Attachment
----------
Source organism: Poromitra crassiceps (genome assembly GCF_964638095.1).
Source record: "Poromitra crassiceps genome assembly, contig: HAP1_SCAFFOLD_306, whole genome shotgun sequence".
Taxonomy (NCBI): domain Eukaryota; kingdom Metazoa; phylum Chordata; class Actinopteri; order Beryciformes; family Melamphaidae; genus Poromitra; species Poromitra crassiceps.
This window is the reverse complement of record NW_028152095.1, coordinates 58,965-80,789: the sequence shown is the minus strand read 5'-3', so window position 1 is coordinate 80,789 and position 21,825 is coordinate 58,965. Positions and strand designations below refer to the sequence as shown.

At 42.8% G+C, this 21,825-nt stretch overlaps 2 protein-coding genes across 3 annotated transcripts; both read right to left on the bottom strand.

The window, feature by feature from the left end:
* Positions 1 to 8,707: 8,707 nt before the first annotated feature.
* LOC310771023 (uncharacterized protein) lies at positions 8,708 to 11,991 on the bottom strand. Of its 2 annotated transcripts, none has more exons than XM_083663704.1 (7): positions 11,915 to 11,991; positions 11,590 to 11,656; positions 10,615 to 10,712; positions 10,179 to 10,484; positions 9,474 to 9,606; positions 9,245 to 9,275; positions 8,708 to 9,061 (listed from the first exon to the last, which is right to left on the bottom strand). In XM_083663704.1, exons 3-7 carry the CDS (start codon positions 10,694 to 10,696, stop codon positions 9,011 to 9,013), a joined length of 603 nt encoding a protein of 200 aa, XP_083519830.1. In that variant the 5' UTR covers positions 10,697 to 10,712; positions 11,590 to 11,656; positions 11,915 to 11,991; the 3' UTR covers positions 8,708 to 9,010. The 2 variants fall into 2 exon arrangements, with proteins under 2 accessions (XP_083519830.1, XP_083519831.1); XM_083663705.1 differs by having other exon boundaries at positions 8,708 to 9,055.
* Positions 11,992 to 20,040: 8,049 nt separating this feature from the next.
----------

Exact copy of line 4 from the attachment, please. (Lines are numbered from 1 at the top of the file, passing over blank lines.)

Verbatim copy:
This window is the reverse complement of record NW_028152095.1, coordinates 58,965-80,789: the sequence shown is the minus strand read 5'-3', so window position 1 is coordinate 80,789 and position 21,825 is coordinate 58,965. Positions and strand designations below refer to the sequence as shown.